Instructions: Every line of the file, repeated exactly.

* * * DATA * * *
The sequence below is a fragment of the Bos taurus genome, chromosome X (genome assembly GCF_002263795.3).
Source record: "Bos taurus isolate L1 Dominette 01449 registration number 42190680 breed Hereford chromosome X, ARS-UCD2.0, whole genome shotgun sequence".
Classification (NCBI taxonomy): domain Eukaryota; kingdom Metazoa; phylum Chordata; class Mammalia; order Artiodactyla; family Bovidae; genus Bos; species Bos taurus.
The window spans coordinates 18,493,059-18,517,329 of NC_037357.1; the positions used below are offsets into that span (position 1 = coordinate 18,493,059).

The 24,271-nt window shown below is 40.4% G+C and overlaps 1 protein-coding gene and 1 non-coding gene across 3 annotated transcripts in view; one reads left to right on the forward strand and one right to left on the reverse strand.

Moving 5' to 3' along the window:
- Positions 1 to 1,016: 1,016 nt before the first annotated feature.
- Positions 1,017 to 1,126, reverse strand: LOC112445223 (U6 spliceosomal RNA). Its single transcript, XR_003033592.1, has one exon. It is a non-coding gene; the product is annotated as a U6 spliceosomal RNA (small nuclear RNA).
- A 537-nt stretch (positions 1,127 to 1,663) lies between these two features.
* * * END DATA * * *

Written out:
The sequence below is a fragment of the Bos taurus genome, chromosome X (genome assembly GCF_002263795.3).
Source record: "Bos taurus isolate L1 Dominette 01449 registration number 42190680 breed Hereford chromosome X, ARS-UCD2.0, whole genome shotgun sequence".
Classification (NCBI taxonomy): domain Eukaryota; kingdom Metazoa; phylum Chordata; class Mammalia; order Artiodactyla; family Bovidae; genus Bos; species Bos taurus.
The window spans coordinates 18,493,059-18,517,329 of NC_037357.1; the positions used below are offsets into that span (position 1 = coordinate 18,493,059).

The 24,271-nt window shown below is 40.4% G+C and overlaps 1 protein-coding gene and 1 non-coding gene across 3 annotated transcripts in view; one reads left to right on the forward strand and one right to left on the reverse strand.

Moving 5' to 3' along the window:
- Positions 1 to 1,016: 1,016 nt before the first annotated feature.
- Positions 1,017 to 1,126, reverse strand: LOC112445223 (U6 spliceosomal RNA). Its single transcript, XR_003033592.1, has one exon. It is a non-coding gene; the product is annotated as a U6 spliceosomal RNA (small nuclear RNA).
- A 537-nt stretch (positions 1,127 to 1,663) lies between these two features.